HMAS Farncomb's Recent Loss Of Propulsion: "Bad" On The Good/Bad Scale

I had read this article a couple of weeks ago about the Australian submarine HMAS Farncomb (SSG 74) saying that the boat had been forced to surface after a loss of propulsion, and decided there really wasn't enough to the story to make it a good topic for discussion here. This new article that came out today with new information, however, changed my mind. Excerpts:
For the 60 men and women aboard the Collins-class boat, the next few minutes would be among the longest of their lives. Like a Hollywood thriller, the sailors found themselves grappling with a double engine failure followed by a terrifying, powerless descent towards the bottom of the Indian Ocean, stemmed only by the cool actions of a veteran commander. This real-life drama, which took place at 12.30am on August 23 about 20km off the northwest coast of Rottnest Island, was not revealed by Defence at the time. When quizzed by The Australian the following day, officials gave only a brief, sanitised version of the incident, omitting key facts while praising the competence and training of the crew for following "standard operating procedures"... ...What is undisputed is that Farncomb was conducting operational training in the waters northwest of Rottnest Island soon after spending a month in dry dock where it had its emergency propulsion unit replaced. In charge that night was veteran submarine commander Glen Miles, a ruddy-faced archeology and rugby enthusiast who once served on the old Oberon submarines and who was dux of his submarine officer's course. Also on board was a Sea Training Group assessing the crew's competence. Shortly after midnight, the Farncomb was gliding at a periscope depth of 20m while undertaking a routine known as "snorting", where air is drawn into the submarine to run the diesel motor in order to recharge the boat's batteries. At 12.30am, without warning, a fault in the control switchboard of the submarine's electric motor caused the motor to stop. "Propulsion failure, propulsion failure" rang out across the Farncomb's address system, as crew ran to emergency stations... ...According to several crew members' versions, the Farncomb slowed to a virtual halt, tilted nose up and began to slide backwards towards the ocean floor. The tilt was so steep that sailors eating in the mess room had to grab their dinners as they slid off the table. Those in the sleeping quarters found themselves "on top of each other". In the control room, Commander Miles was not panicking, but was watching the sliding depth gauge hoping that the propulsion motor would restart before the Farncomb sank too deep. He knew that, as a last resort, he could take the dramatic step of blowing the submarine's ballast tanks to stem the descent... ...Crew accounts of how deep the Farncomb sank differ. The consensus is that it plunged to between 150m and 190m. If so, this is uncomfortably close to the submarine's permissible deep diving depth, the actual figure of which is classified. At some point during the Farncomb's powerless descent and without any sign of life from the motor, Commander Miles ordered a partial blow of the submarine's main ballast in which air expels water from the ballast tanks, making the boat lighter. "Because the submarine was still heavy as compensating water was being pumped (out), the commanding officer chose to blow main ballast to arrest descent," a Defence spokesman said. What happened next depends on whose account you believe. Defence says that the initial ballast blow stemmed the descent and that the Farncomb actually began to slowly rise. Some crew members maintain the submarine was still sinking, although at a slower rate. Either way, Commander Miles then decided to take the most drastic step available to a submarine commander: to order a full emergency blow of all ballast tanks.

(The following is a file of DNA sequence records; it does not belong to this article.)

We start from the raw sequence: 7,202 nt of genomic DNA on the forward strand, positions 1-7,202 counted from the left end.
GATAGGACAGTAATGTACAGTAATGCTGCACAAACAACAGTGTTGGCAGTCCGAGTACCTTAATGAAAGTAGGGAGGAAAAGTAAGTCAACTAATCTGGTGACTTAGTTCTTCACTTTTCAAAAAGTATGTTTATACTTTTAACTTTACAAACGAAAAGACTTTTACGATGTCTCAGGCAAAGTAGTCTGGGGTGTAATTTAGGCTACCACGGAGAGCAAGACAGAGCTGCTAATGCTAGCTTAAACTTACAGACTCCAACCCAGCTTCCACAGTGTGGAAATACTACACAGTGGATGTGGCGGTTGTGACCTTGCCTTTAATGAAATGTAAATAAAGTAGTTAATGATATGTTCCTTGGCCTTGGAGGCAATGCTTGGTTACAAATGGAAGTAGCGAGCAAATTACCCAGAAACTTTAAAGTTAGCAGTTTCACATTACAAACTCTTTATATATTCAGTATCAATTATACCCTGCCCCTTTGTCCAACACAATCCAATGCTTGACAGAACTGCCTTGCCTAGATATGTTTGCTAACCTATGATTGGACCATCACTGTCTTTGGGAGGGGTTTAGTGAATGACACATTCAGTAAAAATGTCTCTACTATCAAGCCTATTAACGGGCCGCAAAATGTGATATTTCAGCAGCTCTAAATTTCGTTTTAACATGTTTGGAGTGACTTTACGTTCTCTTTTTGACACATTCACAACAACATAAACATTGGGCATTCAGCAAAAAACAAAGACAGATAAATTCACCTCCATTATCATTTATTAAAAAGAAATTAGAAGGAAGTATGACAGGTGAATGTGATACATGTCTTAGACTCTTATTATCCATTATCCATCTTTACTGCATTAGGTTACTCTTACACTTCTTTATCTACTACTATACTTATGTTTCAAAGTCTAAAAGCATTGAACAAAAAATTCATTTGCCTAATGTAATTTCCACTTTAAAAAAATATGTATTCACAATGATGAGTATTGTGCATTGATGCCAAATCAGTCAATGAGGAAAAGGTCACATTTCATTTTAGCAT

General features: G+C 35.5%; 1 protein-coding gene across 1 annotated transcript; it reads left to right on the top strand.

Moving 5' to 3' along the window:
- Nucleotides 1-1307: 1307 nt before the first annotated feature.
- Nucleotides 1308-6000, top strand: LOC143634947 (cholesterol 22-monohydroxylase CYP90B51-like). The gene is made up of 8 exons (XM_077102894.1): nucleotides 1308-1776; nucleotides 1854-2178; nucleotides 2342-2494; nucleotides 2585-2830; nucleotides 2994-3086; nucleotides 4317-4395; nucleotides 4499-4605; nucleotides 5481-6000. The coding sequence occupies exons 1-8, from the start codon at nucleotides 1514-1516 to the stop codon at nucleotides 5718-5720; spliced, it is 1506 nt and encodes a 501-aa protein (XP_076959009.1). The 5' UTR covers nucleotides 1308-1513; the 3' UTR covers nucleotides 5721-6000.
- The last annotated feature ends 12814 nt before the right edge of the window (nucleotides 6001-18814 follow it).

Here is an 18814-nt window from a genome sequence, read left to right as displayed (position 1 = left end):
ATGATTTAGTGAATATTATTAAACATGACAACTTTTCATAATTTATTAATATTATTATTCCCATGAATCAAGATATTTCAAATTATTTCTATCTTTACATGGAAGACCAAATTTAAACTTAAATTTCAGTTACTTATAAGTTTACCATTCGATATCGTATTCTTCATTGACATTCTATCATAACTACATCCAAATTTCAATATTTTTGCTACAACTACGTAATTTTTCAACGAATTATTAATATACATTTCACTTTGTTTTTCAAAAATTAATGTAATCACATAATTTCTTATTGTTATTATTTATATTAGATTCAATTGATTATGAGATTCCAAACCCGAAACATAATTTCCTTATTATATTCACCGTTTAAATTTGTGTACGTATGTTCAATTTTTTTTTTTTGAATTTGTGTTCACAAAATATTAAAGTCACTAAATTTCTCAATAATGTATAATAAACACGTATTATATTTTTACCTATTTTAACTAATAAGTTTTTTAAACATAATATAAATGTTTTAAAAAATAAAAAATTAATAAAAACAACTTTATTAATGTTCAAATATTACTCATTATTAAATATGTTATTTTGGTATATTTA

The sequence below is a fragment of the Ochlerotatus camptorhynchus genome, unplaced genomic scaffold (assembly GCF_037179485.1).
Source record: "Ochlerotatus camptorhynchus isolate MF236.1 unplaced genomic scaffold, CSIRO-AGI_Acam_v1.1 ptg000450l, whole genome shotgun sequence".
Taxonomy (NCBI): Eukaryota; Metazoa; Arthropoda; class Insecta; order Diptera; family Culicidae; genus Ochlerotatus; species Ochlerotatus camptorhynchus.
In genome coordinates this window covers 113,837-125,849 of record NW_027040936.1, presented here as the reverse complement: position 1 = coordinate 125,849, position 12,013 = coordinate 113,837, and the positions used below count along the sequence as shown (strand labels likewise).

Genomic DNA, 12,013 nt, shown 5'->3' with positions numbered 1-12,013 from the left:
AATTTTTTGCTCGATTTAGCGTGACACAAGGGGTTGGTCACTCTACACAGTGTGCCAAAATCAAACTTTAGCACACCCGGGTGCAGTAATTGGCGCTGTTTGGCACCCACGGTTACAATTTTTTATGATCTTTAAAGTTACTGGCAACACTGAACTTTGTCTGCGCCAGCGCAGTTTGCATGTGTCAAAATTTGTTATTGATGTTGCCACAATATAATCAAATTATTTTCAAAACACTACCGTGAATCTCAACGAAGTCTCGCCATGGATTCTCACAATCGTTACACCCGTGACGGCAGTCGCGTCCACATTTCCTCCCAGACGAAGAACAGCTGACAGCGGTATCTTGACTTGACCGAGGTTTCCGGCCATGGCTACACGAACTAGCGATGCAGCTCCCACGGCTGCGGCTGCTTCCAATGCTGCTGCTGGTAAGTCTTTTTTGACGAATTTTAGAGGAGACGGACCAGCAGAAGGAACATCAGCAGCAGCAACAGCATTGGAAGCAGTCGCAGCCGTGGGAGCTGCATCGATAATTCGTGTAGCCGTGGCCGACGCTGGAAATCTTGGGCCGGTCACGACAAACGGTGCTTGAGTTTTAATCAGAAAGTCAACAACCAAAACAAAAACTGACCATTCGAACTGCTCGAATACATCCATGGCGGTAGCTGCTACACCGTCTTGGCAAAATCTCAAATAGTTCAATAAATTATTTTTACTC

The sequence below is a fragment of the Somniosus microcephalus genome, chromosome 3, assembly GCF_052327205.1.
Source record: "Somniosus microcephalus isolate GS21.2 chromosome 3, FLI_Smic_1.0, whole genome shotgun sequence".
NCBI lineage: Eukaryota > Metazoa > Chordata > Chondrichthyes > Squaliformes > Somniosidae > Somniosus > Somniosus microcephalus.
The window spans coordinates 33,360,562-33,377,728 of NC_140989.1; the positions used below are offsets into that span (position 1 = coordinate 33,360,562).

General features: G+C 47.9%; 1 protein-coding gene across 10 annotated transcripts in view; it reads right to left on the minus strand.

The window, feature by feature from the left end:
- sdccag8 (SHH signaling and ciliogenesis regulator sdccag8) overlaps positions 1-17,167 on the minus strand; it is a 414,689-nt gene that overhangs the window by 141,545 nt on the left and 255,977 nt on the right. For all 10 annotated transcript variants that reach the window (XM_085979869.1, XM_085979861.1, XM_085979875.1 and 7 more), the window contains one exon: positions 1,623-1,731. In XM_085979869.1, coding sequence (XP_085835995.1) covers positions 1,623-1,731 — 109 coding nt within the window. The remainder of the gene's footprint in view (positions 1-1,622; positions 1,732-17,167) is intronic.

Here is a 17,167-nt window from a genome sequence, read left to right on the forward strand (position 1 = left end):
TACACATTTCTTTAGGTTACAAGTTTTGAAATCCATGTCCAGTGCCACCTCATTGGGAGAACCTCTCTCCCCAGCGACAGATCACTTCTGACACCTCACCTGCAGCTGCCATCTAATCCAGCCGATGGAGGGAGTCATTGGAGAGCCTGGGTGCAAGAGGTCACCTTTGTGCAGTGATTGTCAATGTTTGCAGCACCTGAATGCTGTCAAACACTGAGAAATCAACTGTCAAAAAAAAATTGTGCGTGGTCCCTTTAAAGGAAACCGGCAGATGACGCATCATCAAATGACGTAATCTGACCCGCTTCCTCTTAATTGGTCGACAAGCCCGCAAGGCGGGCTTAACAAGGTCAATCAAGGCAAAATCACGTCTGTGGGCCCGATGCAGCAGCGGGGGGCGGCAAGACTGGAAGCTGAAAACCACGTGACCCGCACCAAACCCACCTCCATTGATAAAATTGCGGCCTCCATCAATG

The story is written in such a way as to make it seem more dramatic than I'm sure it really was, but there's no doubt that finding yourself left with no option other than an EMBT blow makes for some interesting stories to tell around the grill. Have you ever been scared sh*tless on the boat? The one time I had non-expected flooding called away on my boat, I was kind of surprised at how calm I remained -- partly because I knew everyone was looking at me, I'm sure. (Long story short: Alpha Trials on SSN 22, I was in Maneuvering, flooding in the Machinery Room called away when we first started changing depth from PD to the next deeper depth on the initial controlled dive. ADM Bowman (NR at the time and in charge of the Sea Trial), in Control, told the CO/OOD not to do an EMBT blow. It ended up being overflow from a trim tank.)